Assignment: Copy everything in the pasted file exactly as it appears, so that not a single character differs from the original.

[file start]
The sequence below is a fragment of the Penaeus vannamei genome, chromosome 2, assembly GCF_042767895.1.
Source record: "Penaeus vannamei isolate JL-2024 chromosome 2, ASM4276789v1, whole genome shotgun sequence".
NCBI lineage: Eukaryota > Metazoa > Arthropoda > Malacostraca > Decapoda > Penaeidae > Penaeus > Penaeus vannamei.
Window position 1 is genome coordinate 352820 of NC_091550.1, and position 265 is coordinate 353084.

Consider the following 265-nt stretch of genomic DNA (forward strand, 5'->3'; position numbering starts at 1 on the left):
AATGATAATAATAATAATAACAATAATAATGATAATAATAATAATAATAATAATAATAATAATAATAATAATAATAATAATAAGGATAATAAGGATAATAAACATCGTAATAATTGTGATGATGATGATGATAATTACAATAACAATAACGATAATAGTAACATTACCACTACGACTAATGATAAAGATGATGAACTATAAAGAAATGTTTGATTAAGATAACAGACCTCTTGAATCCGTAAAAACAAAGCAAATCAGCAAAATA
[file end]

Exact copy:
The sequence below is a fragment of the Penaeus vannamei genome, chromosome 2, assembly GCF_042767895.1.
Source record: "Penaeus vannamei isolate JL-2024 chromosome 2, ASM4276789v1, whole genome shotgun sequence".
NCBI lineage: Eukaryota > Metazoa > Arthropoda > Malacostraca > Decapoda > Penaeidae > Penaeus > Penaeus vannamei.
Window position 1 is genome coordinate 352820 of NC_091550.1, and position 265 is coordinate 353084.

Consider the following 265-nt stretch of genomic DNA (forward strand, 5'->3'; position numbering starts at 1 on the left):
AATGATAATAATAATAATAACAATAATAATGATAATAATAATAATAATAATAATAATAATAATAATAATAATAATAATAATAAGGATAATAAGGATAATAAACATCGTAATAATTGTGATGATGATGATGATAATTACAATAACAATAACGATAATAGTAACATTACCACTACGACTAATGATAAAGATGATGAACTATAAAGAAATGTTTGATTAAGATAACAGACCTCTTGAATCCGTAAAAACAAAGCAAATCAGCAAAATA